Rosh (ibid.): The Yerushalmi says that if a Melugma became Chametz and afterwards spoiled, one must be Meva'er it. Rav Hai Gaon says that since one need not be Meva'er a Melugma that spoiled, all the more so we exempt Tri'ak in which they mix in dry minced Chametz with meat of Afah (a viper?).
Shulchan Aruch (OC 442:2): If bread became moldy and spoiled so that dogs would not eat it, or Melugma spoiled, it is exempt from Bi'ur.
Beis Yosef (DH ha'Kilur): The Tur holds like the Rosh, who did not distinguish between becoming Chametz before Pesach or during Pesach.
Mishnah Berurah (9): The Shulchan Aruch permits when it became moldy before the time of Isur. If it became moldy after the time of Isur, one must be Meva'er it, even if it is so moldy that dogs would not eat it, since he needed to do Bi'ur before it became moldy.
Mishnah Berurah (10): If dogs would not eat it, it is exempt from Bi'ur, for it is like earth. If dogs would eat it, even though people would not eat it, one must be Meva'er it like proper Chametz, since it can be used to ferment other doughs.
Mishnah Berurah (11): Melugma is an (ointment put on a) bandage made from flour, figs and similar ingredients. One chews them and puts them on the wound.
Mishnah Berurah (12): Also Melugma must spoil to the point that dogs would not eat it. If it fermented and then spoiled, one may not keep it (during Pesach). Rather, it spoiled before Pesach, like we said about bread. If it spoiled before it fermented, it is permitted even during Pesach, for this is like bread that became moldy before the time of Isur.
Kaf ha'Chayim (25): It seems that 'after the time of Isur' is after six hours (on Erev Pesach). However, Mekor Chaim (4) says that it means during Pesach. If it spoiled after six hours, one may keep it and it is permitted after Pesach.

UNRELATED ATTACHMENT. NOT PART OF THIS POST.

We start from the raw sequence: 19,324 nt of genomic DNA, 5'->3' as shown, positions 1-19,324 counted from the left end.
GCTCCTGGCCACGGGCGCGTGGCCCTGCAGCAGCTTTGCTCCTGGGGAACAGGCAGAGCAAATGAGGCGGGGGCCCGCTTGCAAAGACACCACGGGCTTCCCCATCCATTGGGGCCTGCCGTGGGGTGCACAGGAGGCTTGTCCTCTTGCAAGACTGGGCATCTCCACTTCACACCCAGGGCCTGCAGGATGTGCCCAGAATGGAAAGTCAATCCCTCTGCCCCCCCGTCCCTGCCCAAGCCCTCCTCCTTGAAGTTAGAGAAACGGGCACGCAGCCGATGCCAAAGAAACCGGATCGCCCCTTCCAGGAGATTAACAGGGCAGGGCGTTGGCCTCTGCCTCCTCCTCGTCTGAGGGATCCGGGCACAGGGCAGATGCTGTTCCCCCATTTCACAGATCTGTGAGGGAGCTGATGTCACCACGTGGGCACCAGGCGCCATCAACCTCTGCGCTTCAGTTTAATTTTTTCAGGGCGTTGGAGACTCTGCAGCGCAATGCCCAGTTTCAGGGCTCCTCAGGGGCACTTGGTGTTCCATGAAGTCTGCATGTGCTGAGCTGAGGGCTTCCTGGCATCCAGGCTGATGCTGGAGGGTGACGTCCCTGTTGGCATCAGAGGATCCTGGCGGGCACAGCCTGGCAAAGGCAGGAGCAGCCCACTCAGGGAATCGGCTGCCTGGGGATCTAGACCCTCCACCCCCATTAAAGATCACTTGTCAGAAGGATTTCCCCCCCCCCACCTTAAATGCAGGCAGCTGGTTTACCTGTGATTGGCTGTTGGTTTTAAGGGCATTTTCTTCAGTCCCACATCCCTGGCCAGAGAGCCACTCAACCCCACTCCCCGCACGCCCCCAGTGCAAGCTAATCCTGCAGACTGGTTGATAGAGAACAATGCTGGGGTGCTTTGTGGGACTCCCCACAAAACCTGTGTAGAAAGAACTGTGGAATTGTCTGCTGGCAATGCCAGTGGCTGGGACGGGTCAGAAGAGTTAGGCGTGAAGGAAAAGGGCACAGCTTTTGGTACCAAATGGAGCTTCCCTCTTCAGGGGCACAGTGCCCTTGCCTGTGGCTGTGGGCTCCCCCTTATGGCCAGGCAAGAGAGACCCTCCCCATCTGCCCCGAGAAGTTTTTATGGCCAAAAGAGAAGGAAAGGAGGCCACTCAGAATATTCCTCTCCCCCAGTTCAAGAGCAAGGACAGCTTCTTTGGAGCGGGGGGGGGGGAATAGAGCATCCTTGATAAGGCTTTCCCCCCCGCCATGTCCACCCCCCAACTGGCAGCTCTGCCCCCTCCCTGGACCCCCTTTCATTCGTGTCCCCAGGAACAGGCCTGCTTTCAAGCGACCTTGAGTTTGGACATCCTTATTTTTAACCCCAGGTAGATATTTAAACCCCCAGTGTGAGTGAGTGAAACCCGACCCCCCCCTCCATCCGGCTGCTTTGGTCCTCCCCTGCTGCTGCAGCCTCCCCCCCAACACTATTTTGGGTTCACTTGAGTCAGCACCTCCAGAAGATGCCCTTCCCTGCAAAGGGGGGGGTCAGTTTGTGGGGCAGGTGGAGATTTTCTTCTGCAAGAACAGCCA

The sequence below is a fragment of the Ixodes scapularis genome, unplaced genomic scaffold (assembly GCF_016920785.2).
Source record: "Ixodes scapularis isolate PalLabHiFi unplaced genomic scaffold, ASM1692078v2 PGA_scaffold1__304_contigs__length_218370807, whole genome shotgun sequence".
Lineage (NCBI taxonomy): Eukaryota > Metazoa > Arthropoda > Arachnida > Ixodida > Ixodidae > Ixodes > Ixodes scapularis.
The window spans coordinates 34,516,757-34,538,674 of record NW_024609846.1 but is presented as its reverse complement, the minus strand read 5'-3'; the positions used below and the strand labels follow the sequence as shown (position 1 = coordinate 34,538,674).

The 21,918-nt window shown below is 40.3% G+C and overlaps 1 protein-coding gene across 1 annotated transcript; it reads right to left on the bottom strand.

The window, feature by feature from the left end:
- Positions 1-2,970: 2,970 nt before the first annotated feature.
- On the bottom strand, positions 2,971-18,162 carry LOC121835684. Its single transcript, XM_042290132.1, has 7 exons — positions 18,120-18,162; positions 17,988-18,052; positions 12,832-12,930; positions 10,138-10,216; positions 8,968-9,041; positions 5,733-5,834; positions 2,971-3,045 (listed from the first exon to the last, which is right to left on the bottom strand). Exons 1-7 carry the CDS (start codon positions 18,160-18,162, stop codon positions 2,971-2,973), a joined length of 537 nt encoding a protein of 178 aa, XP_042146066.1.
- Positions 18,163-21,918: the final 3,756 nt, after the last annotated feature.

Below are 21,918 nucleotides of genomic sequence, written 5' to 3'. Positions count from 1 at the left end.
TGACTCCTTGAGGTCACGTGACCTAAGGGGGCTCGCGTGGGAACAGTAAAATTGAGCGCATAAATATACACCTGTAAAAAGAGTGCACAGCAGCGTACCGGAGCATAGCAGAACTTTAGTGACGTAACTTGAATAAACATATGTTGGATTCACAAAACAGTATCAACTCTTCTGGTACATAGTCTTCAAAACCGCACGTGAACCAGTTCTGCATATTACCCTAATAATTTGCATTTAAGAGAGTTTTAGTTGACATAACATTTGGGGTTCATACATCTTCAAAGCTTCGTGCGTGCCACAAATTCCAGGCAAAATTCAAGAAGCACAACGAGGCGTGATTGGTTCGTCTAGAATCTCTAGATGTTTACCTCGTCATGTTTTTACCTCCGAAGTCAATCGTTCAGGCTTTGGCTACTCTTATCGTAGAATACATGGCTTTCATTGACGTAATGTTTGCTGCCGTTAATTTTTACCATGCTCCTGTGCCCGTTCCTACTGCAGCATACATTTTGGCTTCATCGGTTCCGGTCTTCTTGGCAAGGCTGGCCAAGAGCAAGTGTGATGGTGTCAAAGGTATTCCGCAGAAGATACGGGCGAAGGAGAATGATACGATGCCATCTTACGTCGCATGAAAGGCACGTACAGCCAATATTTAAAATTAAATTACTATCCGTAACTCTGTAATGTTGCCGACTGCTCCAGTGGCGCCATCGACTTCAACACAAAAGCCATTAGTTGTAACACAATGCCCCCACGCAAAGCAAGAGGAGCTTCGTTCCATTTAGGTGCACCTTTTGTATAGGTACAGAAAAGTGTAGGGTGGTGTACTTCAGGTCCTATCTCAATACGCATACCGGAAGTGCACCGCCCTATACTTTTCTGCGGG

Kaf ha'Chayim (26): The Torah obligates Bi'ur even after people cannot eat it, unless it spoiled before it became Chametz.
Kaf ha'Chayim (27): Mekor Chaim says that bread was a proper food before it became moldy, therefore it is forbidden until dogs would not eat it. If a Chametz dough became moldy and people would not eat it, this is Chametz Nuksheh (and it is permitted), for it was never a food. Magen ha'Elef forbids, for it could be used to to ferment other doughs.
Shulchan Aruch (9): If Chametz became moldy before the time of Isur to the point that dogs would not eat it, or it was burned (Rema - before the time) and charred to the point that dogs would not eat it, one may keep it during Pesach.
Beis Yosef (DH ): Tosfos (21b DH Charcho) says that the Chametz was charred to the point that dogs would not eat it. If not, it is not permitted, just like bread that became moldy. Also the Rosh (2:1) says so. The Ran adds that if it was charred only after the time of Isur, the Isur does not go away until it is totally burned.
Magen Avraham (14): Even though people would not eat it, it is forbidden because it can be used to ferment other doughs. We do not distinguish between Chametz and Se'or. This is unlike the Ra'avad.
Gra (DH Chametz): The Ra'avad holds that one is always obligated to be Meva'er Se'or. His text did not say Kofes Se'or, rather, Pas Se'or. The Halachah does not follow R. Shimon ben Elazar. We can reject his proof. The case is, it was spoiled to the point that dogs would not eat it. However, Hagahos Maimoniyos brings a Tosefta that says that Se'or is what ferments other things, and Chametz is what was fermented through something else. It is called Se'or once dogs would not eat it.
Bi'ur Halachah (DH Chametz): The Magid Mishneh and Kesef Mishneh defend the Rambam, who permits even Se'or once dogs would not eat it. The Gra supports the Ra'avad form the Tosefta. The Pri Chodosh concluded that the Halachah follows the Ra'avad. How can the Rambam answer the Tosefta?! We must say like the Kesef Mishneh says, that even though the Torah obligates for Se'or even though dogs would not eat it, this is when it spoiled due to overfermentation. (This is like Chametz into which something very sharp was poured, and it cannot be eaten due to the sharpness. It did not cease to be a food.) If it became moldy to the point that dogs would not eat it, even if it were not so fermented, we can say that it is like earth. The Kesef Mishneh says that even the Ra'avad obligates only Bi'ur (after it is so moldy), but he exempts one who eats it. The Pri Megadim left this difficult, due to the Tosefta. We can answer that like I said. Even if the Ra'avad obligates one who eats it, the Rambam can distinguish between when it is inedible due to overfermentation or due to moldiness.